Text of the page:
Minuteman Bikeway project. / Town of Arlington photo

UPDATED: As Arlington moves ahead with plans to connect the Mystic River Path to the Minuteman Bikeway, Bedford Town Meeting has shot down a proposal to extend the bikeway from Bedford Depot to the Concord line.

The Bedford Citizen reported: "The proposed Minuteman Bikeway Extension is on life support, after town meeting Monday failed to authorize acquisition of easements needed to complete the project. Although 60 percent of nearly 600 voters approved Article 11, that proposal included acquisition by eminent domain, which requires a two-thirds vote. That caught a lot of people by surprise, as it was only acknowledged after the vote."

On Tuesday, the Citizen reported, voters defeated the transportation-improvement component of the article, a $1.6 million proposal for a variety of projects. The vote for approval, 208-156, fell far short of the required two-thirds' vote for bonded articles.

'Excuse to rant'

The results led Dan Kennedy, a Northeastern journalism professor and media critic from Medford who uses the bikeway, called the occasion "a good excuse to rant a bit about how difficult it is to build anything these days."

He added: "Now, New England town meetings have been voting down needed spending plans for generations. When I was a kid growing up in Middleborough, town meeting delayed building a new high school for years, resulting double sessions. But the just-say-no mentality appears to have gotten worse."

Citizen reporter Mike Rosenberg wrote, "Select Board Chair Emily Mitchell acknowledged that the vote shuts the door -- at least for now -- on 'many long-needed transportation improvement projects. The Select Board, town staff and the other affected boards will need to figure that out in the coming days and weeks.'”

The summary quotes Walter St. Onge, a former selectman and Finance Committee member, who urged a negative vote: “This is a poor way to do business. It’s a very generalized bond authorization, with no real certainty as to how the money is going to be expended, for what purpose, and why.”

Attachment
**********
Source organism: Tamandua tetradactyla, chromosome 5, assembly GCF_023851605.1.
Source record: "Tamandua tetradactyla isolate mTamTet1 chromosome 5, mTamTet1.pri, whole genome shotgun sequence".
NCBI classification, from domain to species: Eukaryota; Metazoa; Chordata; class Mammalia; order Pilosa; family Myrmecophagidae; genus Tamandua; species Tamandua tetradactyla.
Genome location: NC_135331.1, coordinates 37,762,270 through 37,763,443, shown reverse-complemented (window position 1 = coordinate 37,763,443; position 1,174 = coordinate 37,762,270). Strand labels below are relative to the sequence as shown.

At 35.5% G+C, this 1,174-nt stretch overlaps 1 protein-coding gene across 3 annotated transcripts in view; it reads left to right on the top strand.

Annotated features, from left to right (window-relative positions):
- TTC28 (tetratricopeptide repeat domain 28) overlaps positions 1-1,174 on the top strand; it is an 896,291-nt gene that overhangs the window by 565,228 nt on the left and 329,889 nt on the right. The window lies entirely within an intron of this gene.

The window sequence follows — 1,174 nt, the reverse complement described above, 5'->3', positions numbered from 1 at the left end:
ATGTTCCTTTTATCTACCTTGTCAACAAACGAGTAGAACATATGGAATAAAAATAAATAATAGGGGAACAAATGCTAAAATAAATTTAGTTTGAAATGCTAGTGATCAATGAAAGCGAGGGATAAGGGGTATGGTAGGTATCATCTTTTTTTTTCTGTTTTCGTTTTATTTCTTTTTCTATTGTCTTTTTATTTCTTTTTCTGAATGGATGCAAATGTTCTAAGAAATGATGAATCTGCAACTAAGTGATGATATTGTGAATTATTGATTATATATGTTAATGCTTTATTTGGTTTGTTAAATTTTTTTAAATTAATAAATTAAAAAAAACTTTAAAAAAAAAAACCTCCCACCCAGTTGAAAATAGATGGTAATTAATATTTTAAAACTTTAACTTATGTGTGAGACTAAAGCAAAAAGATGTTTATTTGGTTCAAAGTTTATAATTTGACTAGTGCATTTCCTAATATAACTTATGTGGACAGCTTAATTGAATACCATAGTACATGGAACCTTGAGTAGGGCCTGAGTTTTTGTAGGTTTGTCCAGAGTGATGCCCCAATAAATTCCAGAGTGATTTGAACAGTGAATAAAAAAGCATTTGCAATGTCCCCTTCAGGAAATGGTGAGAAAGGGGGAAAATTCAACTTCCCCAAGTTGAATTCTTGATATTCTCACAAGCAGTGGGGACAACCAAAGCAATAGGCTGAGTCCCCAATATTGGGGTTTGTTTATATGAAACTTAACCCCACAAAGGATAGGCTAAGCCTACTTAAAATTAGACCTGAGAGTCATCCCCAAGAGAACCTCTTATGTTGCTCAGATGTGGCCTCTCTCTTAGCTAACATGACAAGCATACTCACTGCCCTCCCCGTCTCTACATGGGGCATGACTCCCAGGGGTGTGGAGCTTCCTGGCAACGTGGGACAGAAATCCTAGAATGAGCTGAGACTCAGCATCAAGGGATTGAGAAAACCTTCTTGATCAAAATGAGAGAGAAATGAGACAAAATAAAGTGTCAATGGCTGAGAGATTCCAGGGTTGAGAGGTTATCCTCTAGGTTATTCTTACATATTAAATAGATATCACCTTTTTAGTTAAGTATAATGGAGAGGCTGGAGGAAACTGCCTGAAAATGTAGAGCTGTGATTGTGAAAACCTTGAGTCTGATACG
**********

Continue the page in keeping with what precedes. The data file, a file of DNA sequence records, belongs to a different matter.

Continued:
Select Board member Margot Fleischman said money earmarked for the Minuteman Bikeway extension was defeated when Town Meeting did not vote to authorize the Select Board to obtain necessary easements.

Fleischman explained it was recently discovered that some parts of the trail, assumed to be town property, are actually privately owned, and utilities are buried there. She said the money will fund legal and engineering work because “we want to make sure we have continued public access, even as the extension remains an unimproved trail.”

'Bait and switch'

St. Onge said: “The description is a little bit of bait and switch. What you are saying now is different than what was described. I don’t see why we should appropriate more money for a project that is not going to happen.”

In his column, Kennedy cited New York Times columnist and podcast host Ezra Klein, who has explored on several occasions why we have given a veto to a minority of loud NIMBY types. "We are dealing with a pretty horrendous housing shortage in this country and especially in this state," Kennedy wrote, "yet it’s proven nearly impossible to build more-dense developments near transportation hubs. Those who want to preserve their two-acre lots in the suburbs turn out to have a louder voice — and more power — than the rest of us."

In Arlington, the town and the Arlington-based Mystic River Watershed Association are working closely with Toole Design group to plan the proposed 1.7-mile trail, focusing on the project’s central goal to improve safety and access for those walking and biking in the area.

The project, funded through an $80,000 grant from the Mass Trails Program and $10,000 from the Lawrence and Lillian Solomon Foundation, will review the existing trails and feasibility of creating new trails to connect two key multimodal paths. The meeting will focus on an overview of the project and discussion on key locations and design issues in the project area. 

Learn more at arlingtonma.gov/planning.

March 29, 2022: 2nd public meeting on Mystic path, bikeway held

This news summary was published Friday, April 1, 2022, and it was updated the same day, to include reporting offering further context.